Since her breakthrough in 2017, Ella Vos has proven time and time again that she is an artist for the people. Even within her stage name is a hidden message of unity. "Ella," pronounced a-yah, translates to "she" in Spanish and "Vos" means "you." Therefore "she you," which is meant to represent the universality of the human experience. Considering her powerful overarching message of love and acceptance, her recent ACLU remix of "You Don't Know About Me," with fellow artists and political activists Icona Pop, Mija, and VÉRITÉ comes as no surprise and is a testament to all of the artists' dedication to being strong voices in our present political climate.
"You Don't Know About Me" was originally featured on Vos' 2017 debut album, Words I Never Say. Accompanied by an equally inspirational music video, the original is written from the perspective of a mother who yearns to see a world where women are in control of their bodies and rights. These feminist themes are expounded upon in the new remix, as Vos and company expand their platform to speak out against all forms of prejudice, specifically homophobia.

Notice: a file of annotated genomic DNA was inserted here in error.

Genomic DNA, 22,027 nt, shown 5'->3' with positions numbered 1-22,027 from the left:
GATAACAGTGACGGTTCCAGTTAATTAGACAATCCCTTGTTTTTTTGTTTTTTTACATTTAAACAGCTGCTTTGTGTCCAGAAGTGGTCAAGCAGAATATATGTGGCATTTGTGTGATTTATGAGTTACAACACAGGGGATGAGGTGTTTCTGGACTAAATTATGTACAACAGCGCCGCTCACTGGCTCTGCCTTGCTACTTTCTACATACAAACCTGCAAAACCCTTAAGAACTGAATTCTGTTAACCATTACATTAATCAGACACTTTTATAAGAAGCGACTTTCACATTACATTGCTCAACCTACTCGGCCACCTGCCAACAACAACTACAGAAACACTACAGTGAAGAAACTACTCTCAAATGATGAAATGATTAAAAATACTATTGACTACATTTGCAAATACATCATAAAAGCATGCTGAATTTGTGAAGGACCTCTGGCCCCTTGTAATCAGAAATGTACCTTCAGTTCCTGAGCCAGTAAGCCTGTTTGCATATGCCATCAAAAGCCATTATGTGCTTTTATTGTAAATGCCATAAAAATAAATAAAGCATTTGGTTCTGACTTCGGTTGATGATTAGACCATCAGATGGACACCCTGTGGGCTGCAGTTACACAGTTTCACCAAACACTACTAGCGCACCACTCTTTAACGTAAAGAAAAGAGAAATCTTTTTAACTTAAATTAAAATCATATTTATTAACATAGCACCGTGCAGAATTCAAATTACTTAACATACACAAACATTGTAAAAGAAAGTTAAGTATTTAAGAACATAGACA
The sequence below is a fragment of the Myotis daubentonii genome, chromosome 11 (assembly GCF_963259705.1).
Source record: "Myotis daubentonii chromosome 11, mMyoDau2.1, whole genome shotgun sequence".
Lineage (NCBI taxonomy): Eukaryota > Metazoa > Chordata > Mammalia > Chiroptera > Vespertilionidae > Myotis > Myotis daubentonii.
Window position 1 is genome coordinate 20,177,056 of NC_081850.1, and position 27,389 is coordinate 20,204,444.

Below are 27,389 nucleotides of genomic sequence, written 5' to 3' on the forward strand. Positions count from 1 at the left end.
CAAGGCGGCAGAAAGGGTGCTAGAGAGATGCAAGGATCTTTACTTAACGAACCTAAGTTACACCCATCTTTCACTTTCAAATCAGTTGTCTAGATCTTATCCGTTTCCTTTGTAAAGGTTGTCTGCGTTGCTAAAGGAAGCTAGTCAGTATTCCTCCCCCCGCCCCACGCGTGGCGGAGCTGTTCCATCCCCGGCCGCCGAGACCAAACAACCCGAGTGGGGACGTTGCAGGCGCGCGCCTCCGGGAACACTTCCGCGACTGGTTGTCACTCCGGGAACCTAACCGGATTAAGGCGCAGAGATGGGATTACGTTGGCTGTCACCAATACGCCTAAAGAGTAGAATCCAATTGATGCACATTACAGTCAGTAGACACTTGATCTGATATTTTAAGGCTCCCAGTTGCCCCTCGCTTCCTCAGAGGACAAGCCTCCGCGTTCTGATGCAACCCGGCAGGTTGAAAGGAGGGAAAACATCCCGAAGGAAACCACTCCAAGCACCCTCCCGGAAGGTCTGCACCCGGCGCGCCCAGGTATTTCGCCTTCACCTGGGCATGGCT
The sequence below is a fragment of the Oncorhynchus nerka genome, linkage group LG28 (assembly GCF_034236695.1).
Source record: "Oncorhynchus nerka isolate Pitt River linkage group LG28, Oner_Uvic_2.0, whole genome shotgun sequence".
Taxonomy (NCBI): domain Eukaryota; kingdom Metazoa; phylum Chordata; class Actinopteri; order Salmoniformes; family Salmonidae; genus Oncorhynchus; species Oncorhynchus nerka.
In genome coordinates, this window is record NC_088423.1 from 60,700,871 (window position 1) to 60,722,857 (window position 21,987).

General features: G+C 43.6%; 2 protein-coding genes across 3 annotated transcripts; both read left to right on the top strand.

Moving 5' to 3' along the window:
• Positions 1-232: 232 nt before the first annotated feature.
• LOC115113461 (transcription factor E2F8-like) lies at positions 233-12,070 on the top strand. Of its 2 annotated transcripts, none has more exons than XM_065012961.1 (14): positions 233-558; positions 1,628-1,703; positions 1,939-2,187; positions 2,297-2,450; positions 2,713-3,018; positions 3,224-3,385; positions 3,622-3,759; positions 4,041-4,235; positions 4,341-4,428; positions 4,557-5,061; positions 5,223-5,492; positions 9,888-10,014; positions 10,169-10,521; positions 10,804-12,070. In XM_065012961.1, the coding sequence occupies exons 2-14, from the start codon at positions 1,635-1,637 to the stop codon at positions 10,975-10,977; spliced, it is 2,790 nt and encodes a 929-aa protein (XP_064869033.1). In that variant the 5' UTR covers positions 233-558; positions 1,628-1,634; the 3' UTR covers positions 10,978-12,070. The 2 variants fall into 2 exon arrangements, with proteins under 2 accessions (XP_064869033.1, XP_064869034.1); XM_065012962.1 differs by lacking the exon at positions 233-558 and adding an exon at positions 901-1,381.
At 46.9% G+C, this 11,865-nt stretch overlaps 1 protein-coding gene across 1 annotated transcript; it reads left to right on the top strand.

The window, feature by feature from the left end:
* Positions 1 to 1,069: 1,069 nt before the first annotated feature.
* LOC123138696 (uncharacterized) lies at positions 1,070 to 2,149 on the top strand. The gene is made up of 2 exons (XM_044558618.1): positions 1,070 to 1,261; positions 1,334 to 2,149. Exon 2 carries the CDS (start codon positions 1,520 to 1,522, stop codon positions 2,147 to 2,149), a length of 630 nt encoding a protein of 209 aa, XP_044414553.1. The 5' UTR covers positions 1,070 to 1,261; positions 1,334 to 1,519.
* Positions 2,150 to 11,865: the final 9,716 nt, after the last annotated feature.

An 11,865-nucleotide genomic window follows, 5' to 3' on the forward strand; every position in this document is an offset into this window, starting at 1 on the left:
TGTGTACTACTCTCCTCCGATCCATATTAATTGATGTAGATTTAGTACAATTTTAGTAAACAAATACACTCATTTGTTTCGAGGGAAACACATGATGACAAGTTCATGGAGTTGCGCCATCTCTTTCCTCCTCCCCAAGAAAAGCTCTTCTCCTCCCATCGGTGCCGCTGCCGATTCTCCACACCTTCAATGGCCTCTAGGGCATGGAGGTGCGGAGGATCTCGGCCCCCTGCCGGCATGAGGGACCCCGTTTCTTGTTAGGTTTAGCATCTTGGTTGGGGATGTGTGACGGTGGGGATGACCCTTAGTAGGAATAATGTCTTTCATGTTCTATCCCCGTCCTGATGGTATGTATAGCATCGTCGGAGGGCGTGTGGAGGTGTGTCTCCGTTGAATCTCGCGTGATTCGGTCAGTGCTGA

You may have heard of the gay couple who in 2012 wished to purchase a wedding cake from Colorado bakery Masterpiece Cakeshop but were turned away by the owner due to his religious beliefs that condemn same-sex marriage. A landmark case, which was backed up by the ACLU (American Civil Liberties Union), went all the way up to the United States Supreme Court in 2017 and concluded with a controversial ruling in 2018. This heartbreaking story is what served as the inspiration for the song's ACLU remix.
Musically, the remix is a slight departure from the original. With a more electronic feel, the remix introduces shimmering textures and the inclusion of vocals from the all-female crew. More than the music, the powerful message and good cause behind the remix is overwhelmingly significant. All the proceeds from the remix will be donated to the ACLU, whose mission is "to defend and preserve the individual rights and liberties" of all Americans.
As Vos explained in a Coveteur interview:
"I think one of the most important things about music is to reflect what's going on in the world. That's something I've always felt responsible to do. I feel so free when I express [these messages], and I know that when I experience those [feelings] through other people's music, it makes me feel like there's hope and importance to life."
Take a listen to the inspirational remix below: